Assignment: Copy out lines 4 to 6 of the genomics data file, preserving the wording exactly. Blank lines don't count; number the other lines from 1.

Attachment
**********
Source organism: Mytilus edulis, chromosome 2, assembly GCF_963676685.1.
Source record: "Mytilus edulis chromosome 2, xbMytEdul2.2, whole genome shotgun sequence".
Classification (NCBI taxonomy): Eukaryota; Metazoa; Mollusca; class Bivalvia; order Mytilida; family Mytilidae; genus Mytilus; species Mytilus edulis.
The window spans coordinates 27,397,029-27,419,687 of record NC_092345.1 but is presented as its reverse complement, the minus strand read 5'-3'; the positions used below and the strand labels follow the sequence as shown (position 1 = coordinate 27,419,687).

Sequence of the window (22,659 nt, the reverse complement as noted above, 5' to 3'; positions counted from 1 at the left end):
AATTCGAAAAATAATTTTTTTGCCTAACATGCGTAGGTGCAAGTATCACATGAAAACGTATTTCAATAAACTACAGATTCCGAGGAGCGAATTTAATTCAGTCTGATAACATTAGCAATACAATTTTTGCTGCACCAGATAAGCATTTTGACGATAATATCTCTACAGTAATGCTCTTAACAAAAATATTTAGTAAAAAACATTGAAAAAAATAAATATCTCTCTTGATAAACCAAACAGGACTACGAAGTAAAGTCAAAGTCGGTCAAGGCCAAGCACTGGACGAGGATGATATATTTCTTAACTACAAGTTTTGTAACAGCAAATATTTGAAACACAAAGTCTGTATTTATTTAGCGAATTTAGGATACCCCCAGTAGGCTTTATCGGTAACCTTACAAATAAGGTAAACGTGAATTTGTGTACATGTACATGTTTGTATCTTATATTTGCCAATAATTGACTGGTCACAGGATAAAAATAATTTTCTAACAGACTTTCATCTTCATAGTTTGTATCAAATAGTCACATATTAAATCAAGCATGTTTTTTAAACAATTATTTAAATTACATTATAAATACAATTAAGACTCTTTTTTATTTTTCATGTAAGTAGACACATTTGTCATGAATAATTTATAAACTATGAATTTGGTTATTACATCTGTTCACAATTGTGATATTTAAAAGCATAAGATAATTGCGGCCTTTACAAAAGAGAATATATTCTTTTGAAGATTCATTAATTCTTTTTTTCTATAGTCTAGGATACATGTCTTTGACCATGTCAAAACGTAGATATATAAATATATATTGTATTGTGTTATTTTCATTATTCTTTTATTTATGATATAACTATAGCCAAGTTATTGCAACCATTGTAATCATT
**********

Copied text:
The window spans coordinates 27,397,029-27,419,687 of record NC_092345.1 but is presented as its reverse complement, the minus strand read 5'-3'; the positions used below and the strand labels follow the sequence as shown (position 1 = coordinate 27,419,687).

Sequence of the window (22,659 nt, the reverse complement as noted above, 5' to 3'; positions counted from 1 at the left end):
AATTCGAAAAATAATTTTTTTGCCTAACATGCGTAGGTGCAAGTATCACATGAAAACGTATTTCAATAAACTACAGATTCCGAGGAGCGAATTTAATTCAGTCTGATAACATTAGCAATACAATTTTTGCTGCACCAGATAAGCATTTTGACGATAATATCTCTACAGTAATGCTCTTAACAAAAATATTTAGTAAAAAACATTGAAAAAAATAAATATCTCTCTTGATAAACCAAACAGGACTACGAAGTAAAGTCAAAGTCGGTCAAGGCCAAGCACTGGACGAGGATGATATATTTCTTAACTACAAGTTTTGTAACAGCAAATATTTGAAACACAAAGTCTGTATTTATTTAGCGAATTTAGGATACCCCCAGTAGGCTTTATCGGTAACCTTACAAATAAGGTAAACGTGAATTTGTGTACATGTACATGTTTGTATCTTATATTTGCCAATAATTGACTGGTCACAGGATAAAAATAATTTTCTAACAGACTTTCATCTTCATAGTTTGTATCAAATAGTCACATATTAAATCAAGCATGTTTTTTAAACAATTATTTAAATTACATTATAAATACAATTAAGACTCTTTTTTATTTTTCATGTAAGTAGACACATTTGTCATGAATAATTTATAAACTATGAATTTGGTTATTACATCTGTTCACAATTGTGATATTTAAAAGCATAAGATAATTGCGGCCTTTACAAAAGAGAATATATTCTTTTGAAGATTCATTAATTCTTTTTTTCTATAGTCTAGGATACATGTCTTTGACCATGTCAAAACGTAGATATATAAATATATATTGTATTGTGTTATTTTCATTATTCTTTTATTTATGATATAACTATAGCCAAGTTATTGCAACCATTGTAATCATT